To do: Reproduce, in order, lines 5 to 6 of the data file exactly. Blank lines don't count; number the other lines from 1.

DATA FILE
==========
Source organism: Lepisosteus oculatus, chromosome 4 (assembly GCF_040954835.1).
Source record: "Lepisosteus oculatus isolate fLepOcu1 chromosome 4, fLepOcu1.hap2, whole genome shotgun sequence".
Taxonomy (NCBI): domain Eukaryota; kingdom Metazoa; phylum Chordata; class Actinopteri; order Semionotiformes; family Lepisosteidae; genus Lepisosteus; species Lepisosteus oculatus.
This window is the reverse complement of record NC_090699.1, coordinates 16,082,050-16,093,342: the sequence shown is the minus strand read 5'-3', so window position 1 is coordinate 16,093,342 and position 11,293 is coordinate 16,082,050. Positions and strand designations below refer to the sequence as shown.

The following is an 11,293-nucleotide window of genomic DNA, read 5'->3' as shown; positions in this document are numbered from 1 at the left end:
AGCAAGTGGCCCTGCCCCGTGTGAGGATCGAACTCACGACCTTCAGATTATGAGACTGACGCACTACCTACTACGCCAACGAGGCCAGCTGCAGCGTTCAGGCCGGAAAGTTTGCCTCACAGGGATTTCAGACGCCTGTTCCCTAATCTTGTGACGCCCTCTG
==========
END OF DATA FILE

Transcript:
The following is an 11,293-nucleotide window of genomic DNA, read 5'->3' as shown; positions in this document are numbered from 1 at the left end:
AGCAAGTGGCCCTGCCCCGTGTGAGGATCGAACTCACGACCTTCAGATTATGAGACTGACGCACTACCTACTACGCCAACGAGGCCAGCTGCAGCGTTCAGGCCGGAAAGTTTGCCTCACAGGGATTTCAGACGCCTGTTCCCTAATCTTGTGACGCCCTCTG